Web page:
BY John Thomas Tuft

Sally talks in her sleep. Her husband, Harry, says that sometimes that is the only way he knows what’s on her mind.  Her murmurings, her whispers, her groans of anguish betray the pathways of her soul. When she awakens and he asks Sally about her sleep, she is a bit confused. “In my dreams,” she says, “I am walking around Fallingwater. It’s always Fall, and the leaves are brilliant, all around in every direction that I look. The water falling beneath the overhanging layers means that it is always part of everyday life; the sound, the movement, the coolness—all of it, like living inside shards of serenity.” Harry, upon hearing this  wants to know, “Am I there?” Sally casually answers, “I don’t know. Does it matter?” And Harry is afraid to tell the truth. Men are egos wrapped in childhood so much of the time that it can be difficult for them to imagine their loved one not focusing on them day and night. So, he says, “I guess not.” Then he turns over and hugs his sullenness close. Serenity can be lost in those who fear letting the outside in, or the inside being revealed.

Dale is awkward. Dale is awkward and small of stature. Dale is awkward and small of stature and soft spoken. Dale is awkward and small of stature and soft spoken and believes in live and let live. Which might help to explain why Dale is always feeling put upon and bullied. One day in his endless quest to become more than he is, Dale comes across the famous Bruce Lee quote: “Be like water making its way through cracks…adjust to the object, and you shall find a way through it…Empty your mind, be formless. Shapeless, like water. If you put water into a cup, it becomes the cup. You put water into a bottle, and it becomes the bottle. You put it in a teapot, it becomes the teapot. Now, water can flow, or it can crash. Be water, my friend.” Dale feels like Bruce Lee is speaking directly to him. If someone got in his way now he either flowed or crashed. One day he realized that he still did not have friends who loved him simply for being Dale. Seems he has forgotten that water can also drown with flood or extinguish fires, both within or without. Serenity is neither a slogan nor a metaphor.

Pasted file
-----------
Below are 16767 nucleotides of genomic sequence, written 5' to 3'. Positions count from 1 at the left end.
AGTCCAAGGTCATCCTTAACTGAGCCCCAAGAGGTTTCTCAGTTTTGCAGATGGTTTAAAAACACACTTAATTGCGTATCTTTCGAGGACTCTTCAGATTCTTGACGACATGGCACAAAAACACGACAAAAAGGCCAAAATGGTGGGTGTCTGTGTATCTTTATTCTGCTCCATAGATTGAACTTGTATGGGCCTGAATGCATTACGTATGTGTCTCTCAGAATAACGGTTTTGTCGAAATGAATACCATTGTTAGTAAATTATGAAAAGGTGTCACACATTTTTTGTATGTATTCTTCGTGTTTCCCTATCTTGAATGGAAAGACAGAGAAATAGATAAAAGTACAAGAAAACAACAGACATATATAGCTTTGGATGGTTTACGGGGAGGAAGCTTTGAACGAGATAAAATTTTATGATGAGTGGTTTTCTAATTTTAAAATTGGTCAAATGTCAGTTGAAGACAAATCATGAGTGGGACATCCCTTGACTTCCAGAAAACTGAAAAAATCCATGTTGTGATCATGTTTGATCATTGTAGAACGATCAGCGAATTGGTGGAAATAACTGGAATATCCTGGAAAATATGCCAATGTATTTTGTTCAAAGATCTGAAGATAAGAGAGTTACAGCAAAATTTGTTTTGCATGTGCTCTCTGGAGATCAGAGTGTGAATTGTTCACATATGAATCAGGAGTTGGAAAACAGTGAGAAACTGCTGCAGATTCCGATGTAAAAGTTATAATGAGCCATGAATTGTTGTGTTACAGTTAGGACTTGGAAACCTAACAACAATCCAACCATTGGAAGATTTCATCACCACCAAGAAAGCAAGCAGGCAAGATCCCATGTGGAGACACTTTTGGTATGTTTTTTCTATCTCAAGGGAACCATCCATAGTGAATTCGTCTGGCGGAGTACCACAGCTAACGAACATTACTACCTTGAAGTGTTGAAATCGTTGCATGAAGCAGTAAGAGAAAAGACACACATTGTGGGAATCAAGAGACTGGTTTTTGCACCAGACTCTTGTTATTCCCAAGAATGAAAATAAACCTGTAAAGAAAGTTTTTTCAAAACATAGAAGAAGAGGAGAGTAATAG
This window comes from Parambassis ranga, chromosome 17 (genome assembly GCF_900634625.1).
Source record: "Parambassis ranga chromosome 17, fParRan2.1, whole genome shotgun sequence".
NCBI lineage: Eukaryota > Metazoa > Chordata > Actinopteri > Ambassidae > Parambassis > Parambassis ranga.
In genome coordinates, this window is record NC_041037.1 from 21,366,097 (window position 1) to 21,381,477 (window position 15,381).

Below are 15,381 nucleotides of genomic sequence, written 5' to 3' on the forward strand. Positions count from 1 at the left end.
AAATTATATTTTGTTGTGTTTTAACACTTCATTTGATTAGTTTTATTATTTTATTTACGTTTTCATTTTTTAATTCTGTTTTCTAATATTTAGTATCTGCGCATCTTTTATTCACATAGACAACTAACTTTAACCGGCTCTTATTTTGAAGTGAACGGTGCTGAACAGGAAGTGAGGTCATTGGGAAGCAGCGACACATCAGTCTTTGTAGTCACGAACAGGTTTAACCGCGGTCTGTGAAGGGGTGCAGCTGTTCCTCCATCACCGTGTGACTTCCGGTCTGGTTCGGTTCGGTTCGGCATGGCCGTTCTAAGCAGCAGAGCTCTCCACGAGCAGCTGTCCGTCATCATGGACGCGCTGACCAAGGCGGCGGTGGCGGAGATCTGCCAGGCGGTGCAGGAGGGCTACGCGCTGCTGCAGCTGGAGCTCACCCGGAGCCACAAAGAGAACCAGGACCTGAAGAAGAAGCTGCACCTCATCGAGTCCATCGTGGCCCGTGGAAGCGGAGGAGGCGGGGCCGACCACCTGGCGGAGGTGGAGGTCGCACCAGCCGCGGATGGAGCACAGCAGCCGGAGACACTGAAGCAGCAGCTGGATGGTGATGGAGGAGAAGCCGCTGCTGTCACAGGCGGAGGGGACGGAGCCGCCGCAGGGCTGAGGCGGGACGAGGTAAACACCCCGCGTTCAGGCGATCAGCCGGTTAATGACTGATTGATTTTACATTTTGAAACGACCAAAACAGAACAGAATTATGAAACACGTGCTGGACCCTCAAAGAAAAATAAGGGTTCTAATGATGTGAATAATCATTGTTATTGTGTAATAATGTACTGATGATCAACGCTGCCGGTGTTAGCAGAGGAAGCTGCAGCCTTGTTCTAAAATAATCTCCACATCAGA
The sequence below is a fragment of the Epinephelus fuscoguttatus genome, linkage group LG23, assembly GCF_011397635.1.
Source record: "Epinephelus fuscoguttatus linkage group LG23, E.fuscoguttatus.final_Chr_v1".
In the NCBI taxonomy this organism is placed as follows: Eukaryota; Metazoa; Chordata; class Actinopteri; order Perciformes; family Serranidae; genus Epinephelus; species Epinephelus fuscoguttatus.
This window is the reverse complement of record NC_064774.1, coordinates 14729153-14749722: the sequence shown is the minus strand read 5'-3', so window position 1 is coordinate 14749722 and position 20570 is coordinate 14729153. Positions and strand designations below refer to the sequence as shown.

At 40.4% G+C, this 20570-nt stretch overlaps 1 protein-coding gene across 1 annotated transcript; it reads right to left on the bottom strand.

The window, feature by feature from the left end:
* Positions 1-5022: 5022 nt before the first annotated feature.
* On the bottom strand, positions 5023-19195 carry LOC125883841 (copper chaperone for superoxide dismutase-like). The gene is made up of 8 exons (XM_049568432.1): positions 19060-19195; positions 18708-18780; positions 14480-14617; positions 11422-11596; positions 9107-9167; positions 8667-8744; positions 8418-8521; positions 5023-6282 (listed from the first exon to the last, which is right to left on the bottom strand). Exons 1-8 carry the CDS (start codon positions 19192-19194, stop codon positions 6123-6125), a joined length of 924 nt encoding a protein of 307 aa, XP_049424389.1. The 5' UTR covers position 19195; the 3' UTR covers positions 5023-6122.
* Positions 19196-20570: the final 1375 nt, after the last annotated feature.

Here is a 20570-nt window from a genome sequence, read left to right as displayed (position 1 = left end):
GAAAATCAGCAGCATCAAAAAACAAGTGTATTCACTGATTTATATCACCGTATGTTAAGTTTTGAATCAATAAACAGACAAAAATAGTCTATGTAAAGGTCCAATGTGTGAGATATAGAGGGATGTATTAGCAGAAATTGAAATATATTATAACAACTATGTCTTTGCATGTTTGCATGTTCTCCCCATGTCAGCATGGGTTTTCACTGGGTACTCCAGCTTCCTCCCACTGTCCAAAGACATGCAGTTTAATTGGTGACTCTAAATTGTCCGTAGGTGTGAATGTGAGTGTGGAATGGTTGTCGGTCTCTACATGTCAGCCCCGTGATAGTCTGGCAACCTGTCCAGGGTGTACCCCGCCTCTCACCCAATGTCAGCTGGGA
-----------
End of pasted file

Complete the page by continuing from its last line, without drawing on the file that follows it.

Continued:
Jack and Jill are climbing up a hill. They are discussing how they met. “It’s been so long, I can scarce remember,” says Jack. “I’m getting tired of falling for you,” jokes Jill and they laugh easily. “This pail isn’t going to fill itself,” gasps Jack, struggling for breath as the years are catching up to him. “Where do you think we came from?” asked Jill, stopping to wait with him. “It’s been hundreds and hundreds of years that we’ve been fetching water and falling down and fetching water and falling down and fetching…” Jack nods. “Day after day, generation after generation. Same old Jack. Same old Jill. Same old pail. Do you think anyone even cares about us?” That stumped Jill. “I’m partial to Shakespeare. We’re in two of his plays, you know!” Jack softly speaks. “Our wooing doth not end like an old play; Jack hath not Jill.” Jill punches him on the shoulder. “You old fool. Jack shall have Jill; Nought shall go ill.” Maybe, sometimes, there is serenity in routine.

Serena travels around with a suitcase full of sparks. She likes to travel through every graveyard that she finds, always at night, only stopping when she gets chilled and opening her suitcase to use a spark to light a campfire. Serena disappears in the daylight, stepping into the sky or sinking into the still waters of a lake or finding the flow of a river for her slumber. Some say that her suitcase of sparks is really a trove of stars, kept close to husband their glow, and prolong their lives. But we all know that stars don’t need us in any way. Others say that her suitcase of sparks is really a suitcase of stories. Each story is a flame of a candle, illuminating the rafters of our imaginations, penetrating the dimness under the eaves of our everyday lives. Nobody seems to know if stories need us in any way. Serena is seeking someone to become the next steward of the suitcase full of sparks. Stories or stars, it is no small responsibility. Serena swears that either way, they are shards of serenity.

Words are magic and writers are wizards.